Bachelor of Arts in Speech, Language and Hearing Science
The Bachelor of Arts in Speech, Language and Hearing Science at Temple’s College of Public Health is a degree program for students interested in becoming speech-language pathologists or audiologists. Graduates will have developed the skills to work with a variety of individuals to assess and treat speech, language and/or hearing challenges. These may include developmental delays and disorders such as autism, specific language impairment, developmental apraxia of speech, dyslexia and stuttering. They may also include acquired disorders such as age-related hearing loss and aphasia (a language disorder that can affect someone’s ability to produce and understand language).
As a student in this degree program, you will learn
- the sciences of speech, language and hearing;
- the course of typical language development as well as delayed and disordered development;
- the types of acquired speech, language and hearing disorders; and
- methods for preventing, assessing and treating those disorders.
When you graduate, you will be prepared to pursue advanced study in speech-language pathology or audiology, satisfying Standard IV-B (Basic Communication Processes) of the Knowledge and Skills Assessment required by the American Speech-Language-Hearing Association. Alternatively, you will have developed a foundation for graduate work in special education, early childhood education, teaching of English as a second language and foreign language education, as well as various other health- and education-related professions.
You will need a master’s degree in order to apply for certification as a speech-language pathologist; a professional doctorate is required to become an audiologist.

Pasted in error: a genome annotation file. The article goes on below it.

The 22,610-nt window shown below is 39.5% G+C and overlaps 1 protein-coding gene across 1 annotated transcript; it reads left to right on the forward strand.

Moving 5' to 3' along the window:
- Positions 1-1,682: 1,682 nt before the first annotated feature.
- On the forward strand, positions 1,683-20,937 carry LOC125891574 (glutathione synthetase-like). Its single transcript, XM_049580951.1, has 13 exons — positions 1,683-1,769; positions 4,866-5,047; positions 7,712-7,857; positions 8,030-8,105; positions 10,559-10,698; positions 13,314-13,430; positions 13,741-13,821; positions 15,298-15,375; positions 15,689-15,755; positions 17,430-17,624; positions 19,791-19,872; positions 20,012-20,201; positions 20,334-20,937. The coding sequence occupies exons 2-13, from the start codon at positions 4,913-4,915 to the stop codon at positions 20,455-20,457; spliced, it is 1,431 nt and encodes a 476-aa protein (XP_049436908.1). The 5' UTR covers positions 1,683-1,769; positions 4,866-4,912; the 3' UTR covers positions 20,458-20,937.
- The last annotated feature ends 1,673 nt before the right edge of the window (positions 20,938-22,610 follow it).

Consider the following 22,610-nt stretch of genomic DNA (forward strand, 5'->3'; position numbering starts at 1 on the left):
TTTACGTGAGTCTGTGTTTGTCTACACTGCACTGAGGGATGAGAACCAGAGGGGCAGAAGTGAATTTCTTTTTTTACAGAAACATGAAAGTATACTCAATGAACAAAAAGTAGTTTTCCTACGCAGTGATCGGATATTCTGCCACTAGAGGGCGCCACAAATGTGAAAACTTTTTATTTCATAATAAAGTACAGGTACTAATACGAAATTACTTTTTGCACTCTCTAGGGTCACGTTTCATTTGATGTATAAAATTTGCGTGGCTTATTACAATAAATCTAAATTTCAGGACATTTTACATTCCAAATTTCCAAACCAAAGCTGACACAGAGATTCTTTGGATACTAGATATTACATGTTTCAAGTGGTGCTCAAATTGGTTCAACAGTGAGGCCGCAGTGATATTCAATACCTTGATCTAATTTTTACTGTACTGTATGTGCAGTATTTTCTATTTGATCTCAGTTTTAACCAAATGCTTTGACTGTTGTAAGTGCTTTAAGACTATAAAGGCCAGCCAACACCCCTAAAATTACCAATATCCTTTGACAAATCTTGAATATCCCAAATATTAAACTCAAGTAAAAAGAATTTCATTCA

What sets apart our BA in Speech, Language and Hearing Science?
- Renowned faculty: Temple’s Department of Communication Sciences and Disorders is recognized across the country for its top-tier education. Our faculty are experts in speech and language development and disorders and in their remediation, among other areas of research.
- Opportunities for research: You will have opportunities to participate in research and observe clinical services in the department’s Speech-Language-Hearing Center for the diagnosis and treatment of communication disorders.
- Optional certificates: Students can supplement their major with certificates in Linguistics and American Sign Language.
In addition to the 39 required credits in the department, students take foreign language or ASL; statistics; biology; chemistry or physics; and psychology courses.
Students entering the Speech, Language and Hearing Science Major program in their junior year can complete the major in two academic years if they have already completed the required GenEd courses. If transfer students have completed one or more equivalents of the required courses, they can take electives inside or outside of the major.
See a sample schedule for a transfer student beginning the program in their junior year.